Sheffield Lyceum parties again at last as hit musical Hairspray reopens theatre to excited audiences

Musical fans turned out in their droves for the reopening of the Lyceum Theatre in Sheffield after 17 months of pandemic closure to see the hit show Hairspray.

Tuesday, 17th August 2021, 2:20 pm

The first night queue to get into the theatre snaked all the way through Tudor Square and around the corner on to Norfolk Street, almost back to the Crucible.

Although most people were astounded to see the queue, they were there to party and nothing could dampen the carnival atmosphere and the excited anticipation.

Sheffield Theatres chief executive Dan Bates was out in the square, helping staff to scan e-tickets – and then we were back inside the beautiful building once more.

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No social distancing here, the place was full to the rafters, although many wore masks while out of their seats.

The auditorium was buzzing and when the show started, after a short delay, everyone was more than ready to whoop and cheer and show their delight.

There’s nothing like being in the audience for a great show – everyone together, being joyfully swept along by watching great performers creating magic on stage. Watching shows on your TV or laptop at home doesn’t come close.

And what a show the cast of Hairspray put on for us – full of vibrancy and pzazz, by turns funny and touching, and nobody flagged for a moment.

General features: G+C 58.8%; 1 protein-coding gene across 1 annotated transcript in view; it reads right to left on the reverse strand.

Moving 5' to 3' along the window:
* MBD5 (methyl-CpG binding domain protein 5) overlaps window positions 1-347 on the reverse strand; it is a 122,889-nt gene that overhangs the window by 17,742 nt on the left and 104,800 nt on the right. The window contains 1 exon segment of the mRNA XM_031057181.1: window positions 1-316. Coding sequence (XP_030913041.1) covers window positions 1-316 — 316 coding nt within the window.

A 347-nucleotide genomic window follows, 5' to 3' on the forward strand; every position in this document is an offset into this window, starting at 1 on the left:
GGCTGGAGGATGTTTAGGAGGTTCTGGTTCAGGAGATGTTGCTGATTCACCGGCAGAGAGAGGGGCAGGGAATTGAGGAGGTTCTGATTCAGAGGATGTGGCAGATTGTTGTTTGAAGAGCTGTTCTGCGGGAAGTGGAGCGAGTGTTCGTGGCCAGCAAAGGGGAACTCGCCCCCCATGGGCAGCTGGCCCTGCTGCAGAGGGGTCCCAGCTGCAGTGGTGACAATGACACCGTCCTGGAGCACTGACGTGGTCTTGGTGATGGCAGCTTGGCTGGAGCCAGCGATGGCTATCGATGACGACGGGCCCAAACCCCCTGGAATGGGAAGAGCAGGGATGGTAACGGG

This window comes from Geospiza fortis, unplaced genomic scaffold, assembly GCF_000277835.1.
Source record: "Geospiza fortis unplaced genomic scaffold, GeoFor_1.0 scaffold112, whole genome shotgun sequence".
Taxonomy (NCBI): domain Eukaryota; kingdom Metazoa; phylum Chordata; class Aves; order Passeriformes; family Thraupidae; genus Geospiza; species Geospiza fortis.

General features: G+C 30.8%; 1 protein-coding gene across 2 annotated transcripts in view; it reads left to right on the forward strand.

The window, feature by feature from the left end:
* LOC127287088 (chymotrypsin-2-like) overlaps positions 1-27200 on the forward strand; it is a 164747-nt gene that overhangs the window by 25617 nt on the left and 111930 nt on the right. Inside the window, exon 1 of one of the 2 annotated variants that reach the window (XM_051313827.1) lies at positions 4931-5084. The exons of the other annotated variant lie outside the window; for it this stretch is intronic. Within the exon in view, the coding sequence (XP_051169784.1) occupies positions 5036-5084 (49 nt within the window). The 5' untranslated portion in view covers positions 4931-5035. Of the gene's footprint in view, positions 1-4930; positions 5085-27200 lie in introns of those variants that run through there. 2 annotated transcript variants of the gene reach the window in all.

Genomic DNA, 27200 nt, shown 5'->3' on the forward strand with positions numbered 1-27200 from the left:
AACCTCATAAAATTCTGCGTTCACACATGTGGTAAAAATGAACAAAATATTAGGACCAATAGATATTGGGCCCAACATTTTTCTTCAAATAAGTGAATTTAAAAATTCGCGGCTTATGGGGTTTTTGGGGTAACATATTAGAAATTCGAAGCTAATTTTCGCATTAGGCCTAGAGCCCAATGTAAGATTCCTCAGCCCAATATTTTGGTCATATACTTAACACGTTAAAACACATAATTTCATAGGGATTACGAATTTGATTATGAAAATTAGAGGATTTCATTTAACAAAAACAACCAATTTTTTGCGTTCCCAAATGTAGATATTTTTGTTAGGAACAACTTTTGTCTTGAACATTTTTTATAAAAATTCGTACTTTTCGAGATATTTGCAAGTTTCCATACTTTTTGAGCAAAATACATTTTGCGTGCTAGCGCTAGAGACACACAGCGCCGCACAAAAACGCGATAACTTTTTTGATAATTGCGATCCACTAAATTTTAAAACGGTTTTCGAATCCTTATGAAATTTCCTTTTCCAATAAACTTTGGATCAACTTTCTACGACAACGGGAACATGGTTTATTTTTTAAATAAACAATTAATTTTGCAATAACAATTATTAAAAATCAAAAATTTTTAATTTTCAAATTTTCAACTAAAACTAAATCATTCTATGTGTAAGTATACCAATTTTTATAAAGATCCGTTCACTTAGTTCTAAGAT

R&B trio The Dynamites in Hairspray

Katie Brace plays Tracy Turnblad, the sassy teen in 1962 Baltimore whose ambition to get on a teenage dance show is as big as her hair. She has to overcome prejudice about her size and realises that black kids have a bigger fight to face in racially-segregated USA during the civil rights movement.

Katie was fantastic, full of energy and hugely talented. Rebecca Jayne-Davies as her best friend Penny made the most of all her comedy moments.

The biggest voice on stage – and that’s saying something – came from Loose Woman Brenda Edwards as Motormouth Maybelle, whose charisma and wisdom swept all before her as she fought for her people.

Brenda Edwards, centre, and the cast of Hairspray

Alex Bourne in the drag role of Tracy’s mum Edna and Norman Pace of Hale and Pace fame as husband Wilbur charmed the audience with their comic turns – we loved it when they were having such a great time that they were visibly cracking up.

The music is great, the dancing is as vibrant as the bright costumes and the show puts across serious points about injustice while making you smile and laugh.

It was the perfect, joyful show to reopen the Lyceum and we were all on our feet dancing and cheering at the end – because you can’t stop the beat.

Hairspray is at the Lyceum until August 21. Box office: www.sheffieldtheatres.co.uk

Richard Meek, centre, as TV show host Corny Collins with his teenage dance crew in the musical Hairspray
Katie Brace as Tracy Turnblad in Hairspray